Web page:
- Design-build expansion, with $200,000 in project savings through value engineering
- Facility operated by OMI, a Jacobs company
- Innovative use of membrane technology to keep expansion within current plant footprint
- Workshop approach to decision-making that involves the client, regulating authority, operating company, and the design-build team
OMI, the operations arm of the CH2M family of companies, began operating the Traverse City Regional Wastewater Treatment Plant (RWWTP) in October 1990. Shortly after assuming operational responsibility, OMI concluded that the effluent violations of recent years partially stemmed from the nitrification requirements imposed by the Michigan DEQ in the early 1980s. Those effluent limitations had effectively lowered the capacity of the treatment plant from 14,178 pounds per day of BOD5 to a lower figure. Through a series of evaluations and studies, Jacobs:
- Established the new lower capacity
- Assisted with increased industrial pretreatment
- Returned the plant to regular NPDES permit compliance
- Identified treatment technology to restore BOD5 capacity within the existing plant footprint
- Defined project scope to include required electrical and controls upgrades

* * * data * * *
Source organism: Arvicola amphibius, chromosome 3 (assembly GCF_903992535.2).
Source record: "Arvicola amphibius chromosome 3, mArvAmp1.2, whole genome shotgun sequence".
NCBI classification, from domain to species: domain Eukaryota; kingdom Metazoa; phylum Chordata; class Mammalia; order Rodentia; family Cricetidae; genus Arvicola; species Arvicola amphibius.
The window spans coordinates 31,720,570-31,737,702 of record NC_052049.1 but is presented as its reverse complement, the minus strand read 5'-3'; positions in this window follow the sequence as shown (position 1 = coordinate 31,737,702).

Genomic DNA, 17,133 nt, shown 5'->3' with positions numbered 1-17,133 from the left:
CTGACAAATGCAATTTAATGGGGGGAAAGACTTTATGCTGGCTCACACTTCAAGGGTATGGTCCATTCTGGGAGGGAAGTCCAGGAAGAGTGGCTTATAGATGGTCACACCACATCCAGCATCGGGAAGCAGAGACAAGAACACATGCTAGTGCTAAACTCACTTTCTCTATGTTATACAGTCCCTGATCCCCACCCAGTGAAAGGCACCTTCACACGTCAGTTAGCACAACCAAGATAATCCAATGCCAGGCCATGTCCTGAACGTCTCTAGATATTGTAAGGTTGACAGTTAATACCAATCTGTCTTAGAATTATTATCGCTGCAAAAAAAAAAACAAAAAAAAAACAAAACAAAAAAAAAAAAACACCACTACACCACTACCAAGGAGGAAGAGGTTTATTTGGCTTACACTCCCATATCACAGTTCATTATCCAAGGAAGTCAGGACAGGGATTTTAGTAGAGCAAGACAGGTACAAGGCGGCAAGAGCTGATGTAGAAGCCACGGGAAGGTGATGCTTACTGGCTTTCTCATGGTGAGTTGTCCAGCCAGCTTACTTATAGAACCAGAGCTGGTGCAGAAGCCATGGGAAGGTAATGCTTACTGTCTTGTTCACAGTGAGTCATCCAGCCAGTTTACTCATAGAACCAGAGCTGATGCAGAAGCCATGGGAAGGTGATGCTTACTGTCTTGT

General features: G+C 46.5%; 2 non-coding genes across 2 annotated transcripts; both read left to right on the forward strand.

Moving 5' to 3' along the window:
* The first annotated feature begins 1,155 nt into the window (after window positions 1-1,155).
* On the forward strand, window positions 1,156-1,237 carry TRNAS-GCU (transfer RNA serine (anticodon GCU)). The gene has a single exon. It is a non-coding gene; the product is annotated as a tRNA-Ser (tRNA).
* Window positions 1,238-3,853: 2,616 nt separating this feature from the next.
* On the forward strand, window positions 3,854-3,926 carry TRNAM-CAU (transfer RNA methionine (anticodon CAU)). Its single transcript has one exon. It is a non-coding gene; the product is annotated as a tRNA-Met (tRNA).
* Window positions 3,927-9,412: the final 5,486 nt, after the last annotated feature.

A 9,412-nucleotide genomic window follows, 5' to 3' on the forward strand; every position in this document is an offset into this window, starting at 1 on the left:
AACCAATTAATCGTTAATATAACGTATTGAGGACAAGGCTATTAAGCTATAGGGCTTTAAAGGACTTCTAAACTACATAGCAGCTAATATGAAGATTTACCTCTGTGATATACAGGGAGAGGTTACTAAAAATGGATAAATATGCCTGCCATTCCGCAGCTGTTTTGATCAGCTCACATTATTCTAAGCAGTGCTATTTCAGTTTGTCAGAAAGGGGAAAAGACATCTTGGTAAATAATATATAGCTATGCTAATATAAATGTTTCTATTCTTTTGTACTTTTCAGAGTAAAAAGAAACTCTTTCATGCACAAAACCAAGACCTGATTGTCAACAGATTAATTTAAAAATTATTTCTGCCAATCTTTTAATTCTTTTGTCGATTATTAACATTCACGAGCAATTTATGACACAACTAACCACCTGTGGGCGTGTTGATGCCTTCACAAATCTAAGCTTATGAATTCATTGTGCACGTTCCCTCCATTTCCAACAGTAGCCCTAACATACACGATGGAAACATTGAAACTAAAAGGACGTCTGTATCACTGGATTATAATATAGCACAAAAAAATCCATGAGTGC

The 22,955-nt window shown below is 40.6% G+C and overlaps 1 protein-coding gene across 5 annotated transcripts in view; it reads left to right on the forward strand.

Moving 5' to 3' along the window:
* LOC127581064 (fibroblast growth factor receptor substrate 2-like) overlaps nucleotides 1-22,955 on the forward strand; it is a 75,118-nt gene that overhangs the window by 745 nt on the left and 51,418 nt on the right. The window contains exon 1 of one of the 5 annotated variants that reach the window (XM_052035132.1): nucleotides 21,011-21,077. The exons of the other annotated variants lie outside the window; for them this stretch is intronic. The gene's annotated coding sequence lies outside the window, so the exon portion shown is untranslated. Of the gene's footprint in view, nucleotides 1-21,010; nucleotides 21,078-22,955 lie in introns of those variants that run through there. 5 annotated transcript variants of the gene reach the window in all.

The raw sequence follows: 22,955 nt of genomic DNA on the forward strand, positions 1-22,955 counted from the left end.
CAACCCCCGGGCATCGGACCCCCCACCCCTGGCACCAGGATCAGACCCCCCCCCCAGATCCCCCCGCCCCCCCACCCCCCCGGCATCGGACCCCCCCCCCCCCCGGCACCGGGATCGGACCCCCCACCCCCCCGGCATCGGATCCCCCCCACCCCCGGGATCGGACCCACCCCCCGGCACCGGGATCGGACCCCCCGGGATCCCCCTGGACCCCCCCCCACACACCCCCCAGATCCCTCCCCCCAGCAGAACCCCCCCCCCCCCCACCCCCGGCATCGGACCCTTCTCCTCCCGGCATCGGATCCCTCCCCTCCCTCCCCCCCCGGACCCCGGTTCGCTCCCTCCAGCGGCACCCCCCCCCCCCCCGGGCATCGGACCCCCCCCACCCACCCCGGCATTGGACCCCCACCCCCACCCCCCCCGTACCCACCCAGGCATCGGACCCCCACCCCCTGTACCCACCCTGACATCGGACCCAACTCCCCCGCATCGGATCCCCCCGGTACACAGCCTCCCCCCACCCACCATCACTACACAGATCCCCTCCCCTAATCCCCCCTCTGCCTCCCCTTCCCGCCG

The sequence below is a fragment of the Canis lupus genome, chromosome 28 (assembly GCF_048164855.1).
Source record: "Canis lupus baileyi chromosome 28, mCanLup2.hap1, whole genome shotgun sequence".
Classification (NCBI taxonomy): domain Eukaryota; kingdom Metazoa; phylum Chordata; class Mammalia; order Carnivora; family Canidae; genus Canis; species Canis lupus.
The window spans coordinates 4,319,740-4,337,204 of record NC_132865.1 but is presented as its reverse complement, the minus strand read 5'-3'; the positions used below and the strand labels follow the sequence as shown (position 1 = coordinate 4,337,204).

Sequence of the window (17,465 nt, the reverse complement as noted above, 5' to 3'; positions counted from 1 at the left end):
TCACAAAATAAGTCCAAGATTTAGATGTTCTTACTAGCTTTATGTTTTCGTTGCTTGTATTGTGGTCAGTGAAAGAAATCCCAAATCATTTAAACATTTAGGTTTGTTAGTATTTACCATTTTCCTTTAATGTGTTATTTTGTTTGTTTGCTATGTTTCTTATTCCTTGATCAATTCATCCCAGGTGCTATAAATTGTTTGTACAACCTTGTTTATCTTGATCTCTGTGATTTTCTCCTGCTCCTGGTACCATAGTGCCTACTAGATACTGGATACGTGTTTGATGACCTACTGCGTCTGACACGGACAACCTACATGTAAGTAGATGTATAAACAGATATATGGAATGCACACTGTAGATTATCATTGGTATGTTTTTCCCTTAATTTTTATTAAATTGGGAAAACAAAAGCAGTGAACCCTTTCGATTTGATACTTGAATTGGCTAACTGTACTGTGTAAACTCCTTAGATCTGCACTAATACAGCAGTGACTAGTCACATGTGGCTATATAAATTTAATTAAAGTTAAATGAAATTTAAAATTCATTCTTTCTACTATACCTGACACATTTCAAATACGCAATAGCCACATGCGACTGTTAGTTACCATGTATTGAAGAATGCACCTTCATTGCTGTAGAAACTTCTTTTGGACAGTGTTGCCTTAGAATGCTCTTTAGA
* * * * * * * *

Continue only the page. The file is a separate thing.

- Provided options for alternate project delivery methods
Throughout this process, Jacobs provided effective communication and information presentations to the Grand Traverse County Board of Public Works. This included presentations to the board on both the complex biological treatment process and the characteristics of the design-build delivery option. In 1998, Jacobs provided design and general contracting on an upgrade of the Traverse City Regional Wastewater Treatment Plant. The upgrade was necessary to increase capacity and add dual biological nutrient removal. Through careful planning and execution during construction, Jacobs kept the plant in service by taking one aeration basin out of service at a time to perform the required structural and mechanical work while maintaining biological treatment in the remaining basin.
The City recently selected Jacobs to design and build an additional expansion to the WWTP. The design-build improvement project will increase capacity and effluent quality beyond regulatory requirements. The existing plant includes screening and grit removal, primary clarification, secondary treatment, and UV disinfection. The upgrade includes the construction of new tankage to house the membrane equipment, and the modification of the existing aeration basins to include the aeration capacity and mixed liquor recirculation equipment necessary for the membrane bioreactor process. The existing secondary clarifiers will be converted for use as additional biosolids storage facilities to accommodate future additional storage.